The theory, justification, sales-pitch - whatever - is that making the insured pay for the first $xxx of a claim discourages frivolous claims and makes for reduced premiums. It's just one of a whole raft of carefully crafted insurance industry scams designed to increase profitability. Things like the provision of life insurance or 'payments protection' insurance with a loan (often compulsory), so-called 'warranty insurance' on durable goods purchases. If you've ever wondered why the Electrical store cashier always offers some kind of 'insurance' with your new purchase (ernestly and with a come-on smile), it's because the commissions paid often generate more profit for the retailer than the goods themselves. Same applies to the provision of credit for large purchases like motor cars. Until the glorious crash, the profit bookable on the the loan provided for the purchase, together with payment protection insurance on it, far exceeded that on the car itself (Think GM and GMAC) - which explains why cash purchasers became persona-non-grata for an extended period from about the mid-nineties (over here anyway). Discounts for cash somehow morphed into paying a premium if you insisted on paying cash.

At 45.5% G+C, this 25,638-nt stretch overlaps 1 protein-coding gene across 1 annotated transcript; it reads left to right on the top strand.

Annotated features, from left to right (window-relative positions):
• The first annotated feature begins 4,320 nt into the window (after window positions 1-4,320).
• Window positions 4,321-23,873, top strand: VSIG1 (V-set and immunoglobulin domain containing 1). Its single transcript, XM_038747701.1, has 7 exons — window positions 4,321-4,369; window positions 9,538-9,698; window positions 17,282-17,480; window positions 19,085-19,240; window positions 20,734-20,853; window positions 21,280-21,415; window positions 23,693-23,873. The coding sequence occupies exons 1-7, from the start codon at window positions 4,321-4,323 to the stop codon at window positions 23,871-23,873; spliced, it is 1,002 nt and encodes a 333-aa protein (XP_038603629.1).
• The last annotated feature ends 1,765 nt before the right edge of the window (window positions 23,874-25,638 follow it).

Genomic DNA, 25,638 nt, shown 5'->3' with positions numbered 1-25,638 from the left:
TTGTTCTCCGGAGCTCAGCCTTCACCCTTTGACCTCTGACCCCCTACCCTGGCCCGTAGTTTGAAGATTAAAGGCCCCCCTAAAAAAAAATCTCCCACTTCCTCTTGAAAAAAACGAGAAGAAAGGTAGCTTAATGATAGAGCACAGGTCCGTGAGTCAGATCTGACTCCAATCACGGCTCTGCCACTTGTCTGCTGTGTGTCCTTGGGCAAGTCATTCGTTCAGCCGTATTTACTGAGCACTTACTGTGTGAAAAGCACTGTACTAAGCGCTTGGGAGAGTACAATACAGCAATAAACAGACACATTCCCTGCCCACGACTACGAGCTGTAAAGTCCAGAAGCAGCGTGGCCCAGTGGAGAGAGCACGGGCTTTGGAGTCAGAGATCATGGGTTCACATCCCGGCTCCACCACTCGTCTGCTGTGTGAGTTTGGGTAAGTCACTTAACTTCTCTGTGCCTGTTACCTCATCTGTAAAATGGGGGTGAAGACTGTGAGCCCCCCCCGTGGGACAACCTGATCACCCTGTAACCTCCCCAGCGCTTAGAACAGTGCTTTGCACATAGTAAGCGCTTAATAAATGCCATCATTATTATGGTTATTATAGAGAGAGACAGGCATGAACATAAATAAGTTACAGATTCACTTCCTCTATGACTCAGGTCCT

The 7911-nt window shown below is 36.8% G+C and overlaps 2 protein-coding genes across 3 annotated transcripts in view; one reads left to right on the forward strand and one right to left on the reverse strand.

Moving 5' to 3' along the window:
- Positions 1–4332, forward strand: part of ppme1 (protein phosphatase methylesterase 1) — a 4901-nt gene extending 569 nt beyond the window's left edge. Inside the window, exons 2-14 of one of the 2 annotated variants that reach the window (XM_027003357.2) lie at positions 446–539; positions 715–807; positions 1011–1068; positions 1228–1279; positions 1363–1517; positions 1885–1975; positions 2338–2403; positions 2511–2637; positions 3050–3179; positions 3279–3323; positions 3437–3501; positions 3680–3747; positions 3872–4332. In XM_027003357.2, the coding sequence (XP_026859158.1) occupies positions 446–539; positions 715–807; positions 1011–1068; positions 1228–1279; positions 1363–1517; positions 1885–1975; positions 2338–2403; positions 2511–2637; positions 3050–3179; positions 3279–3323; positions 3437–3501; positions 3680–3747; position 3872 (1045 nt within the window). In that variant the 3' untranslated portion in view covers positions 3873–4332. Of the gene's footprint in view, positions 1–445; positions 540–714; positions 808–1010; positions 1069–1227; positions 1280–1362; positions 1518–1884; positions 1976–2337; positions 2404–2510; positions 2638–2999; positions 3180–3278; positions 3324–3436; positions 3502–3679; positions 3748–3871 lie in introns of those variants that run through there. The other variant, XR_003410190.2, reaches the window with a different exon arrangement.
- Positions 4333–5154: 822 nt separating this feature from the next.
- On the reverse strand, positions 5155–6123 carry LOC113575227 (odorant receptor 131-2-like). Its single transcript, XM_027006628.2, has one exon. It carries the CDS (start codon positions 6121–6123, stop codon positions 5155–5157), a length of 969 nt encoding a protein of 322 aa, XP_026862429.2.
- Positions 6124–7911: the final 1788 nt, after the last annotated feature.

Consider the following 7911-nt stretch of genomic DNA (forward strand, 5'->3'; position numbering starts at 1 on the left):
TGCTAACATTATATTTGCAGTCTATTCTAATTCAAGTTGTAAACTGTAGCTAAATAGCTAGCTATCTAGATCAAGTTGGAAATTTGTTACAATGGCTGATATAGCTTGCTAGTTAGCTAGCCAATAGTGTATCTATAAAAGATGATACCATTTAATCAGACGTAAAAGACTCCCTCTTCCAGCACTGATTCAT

Oops - I'm rambling / ranting again.

But yes Orlov's humour is a real tonic.

Dawn Meredith
08-23-2009, 05:51 PM
Obama's numbers are in the tank. He's lost much, if not all of his base. He could change this immediately by doing two things: Outlining a PLAN to end the wars without end and putting single payer ON the table. But I won't hold my breath.

Myra Bronstein
09-08-2009, 12:51 AM

:laugh::laugh::hahaha::congrats::D:rofl::rofl::rof l::rofl::rofl:

Magda Hassan
09-08-2009, 02:48 AM
Very funny and it looks exactly like what it seems is really happening from afar also. That's not funny though.